This weekend will be the centenary of a massive cave-in that flooded much of the Treadwell Mine complex.
At its peak the mines on Douglas Island were among the largest gold mining operations in the world and helped shape the development of Douglas and Juneau.
What today is a wooded walk on the outskirts of Douglas was once the site of a massive gold mining operation that drew laborers from around the world.
“This was a hoppin’ place in 1898,” said Paulette Simpson, chairwoman of the Treadwell Historic Preservation and Restoration Society.
From 1882 until the last mine closed 40 years later, Treadwell was a community in its own right. There were four mines here. They worked around the clock only pausing twice a year — on Christmas Day and the Fourth of July.
There were of course other gold mines in Alaska, but this one had an advantage.
“They had two things you needed,” she said. “They had energy with all the hydro power and they had transportation because it was right on the Gastineau Channel. So all of the supplies, equipment, people could easily access the site.”
At its peak, shares in the mines were traded on the London and Paris stock exchanges.
“It was the biggest gold mine in the world at its time,” said Treadwell Society volunteer Wayne Jensen. “It produced that much and it was a big economic driver in world industry.”
But its fortunes would turn quickly, for a combination of reasons. The underground stone support columns had been eroding away from salty channel water. And a natural fault line parallels the Gastineau Channel that acted as a conduit for seawater.
An extremely high tide on the evening of April 21, 1917, was the tipping point.
“A few things happened it was kind of a perfect storm,” Jensen said. “The water started coming into the fault line and once it started, it eroded it and filled up all of the tunnels.”
The alarms sounded at 11:15 p.m. with an order to evacuate.
“It could have been a real human catastrophe,” Jensen said. “If there would have been thousands of people in the mine at the time and they wouldn’t have had an opportunity to get out.”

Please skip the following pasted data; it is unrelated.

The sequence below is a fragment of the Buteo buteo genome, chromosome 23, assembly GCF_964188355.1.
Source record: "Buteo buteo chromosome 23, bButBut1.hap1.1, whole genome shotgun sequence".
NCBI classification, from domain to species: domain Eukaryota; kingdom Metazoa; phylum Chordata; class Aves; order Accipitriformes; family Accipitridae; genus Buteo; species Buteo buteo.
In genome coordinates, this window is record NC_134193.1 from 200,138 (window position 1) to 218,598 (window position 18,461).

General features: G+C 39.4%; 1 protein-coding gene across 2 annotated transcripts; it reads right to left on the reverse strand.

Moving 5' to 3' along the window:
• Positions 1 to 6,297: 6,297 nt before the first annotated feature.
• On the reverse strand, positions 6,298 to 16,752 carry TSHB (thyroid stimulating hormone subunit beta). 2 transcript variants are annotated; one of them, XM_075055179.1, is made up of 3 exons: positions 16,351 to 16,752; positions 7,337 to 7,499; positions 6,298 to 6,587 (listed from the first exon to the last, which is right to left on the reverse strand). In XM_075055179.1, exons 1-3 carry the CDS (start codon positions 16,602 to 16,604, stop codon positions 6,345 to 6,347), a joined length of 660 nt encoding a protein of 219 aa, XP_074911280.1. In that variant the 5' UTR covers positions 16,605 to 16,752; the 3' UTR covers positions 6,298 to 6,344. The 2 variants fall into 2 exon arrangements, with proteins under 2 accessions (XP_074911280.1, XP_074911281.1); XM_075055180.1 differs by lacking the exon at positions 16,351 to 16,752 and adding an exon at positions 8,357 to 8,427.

It took about two hours for the 350 workers below to get to safety. It was only good fortune that there weren’t more.
“The mine was essentially empty, compared to what it would be on a normal day, and the people were able to get out,” Jensen said. “The unfortunate thing was that the horses and mules that were down in the mine that were used to move ore cars — they were all lost.”
Eyewitness accounts at the time describe a 200-foot geyser of saltwater shooting up from the main mine shaft as the tunnels collapsed. Three of the mines were lost forever — putting nearly a 1,000 men out of work. The fourth mine would close five years later.
The loss of the Treadwell complex was a blow to Douglas’ economy. But the community’s persevered.
“Douglas obviously survived,” Simpson said. “It’s been around, it has a great sense of community, it doesn’t seem to be going anywhere — which is a good thing.”
The cave-in a century ago was a calamity. But 100 years later it serves as a reminder of the town’s rich gold mining heritage that’s a source of community pride.
To commemorate the 100th anniversary of the cave-in, the community has organized Douglas Days with a series of events starting with a Miners Ball on Saturday, April 22, and leading up to the community’s Fourth of July activities on Sandy Beach. Details are on the Treadwell Society’s website.
- A library worker in youth services says the event raised a few eyebrows, but didn't draw any formal complaints.
- It sets permanent fund dividends at $1,100. The Legislature didn’t pass a plan to balance budgets in the future.
- 360 North’s new documentary “Inside Out: Leaving Prison Behind,” premieres 8 p.m. this Friday, June 23 on 360 North.
- The state is advertising the ferry Taku again. It listed the ship earlier at $1.5 million, then at $700,000. This time, there's no advertised minimum.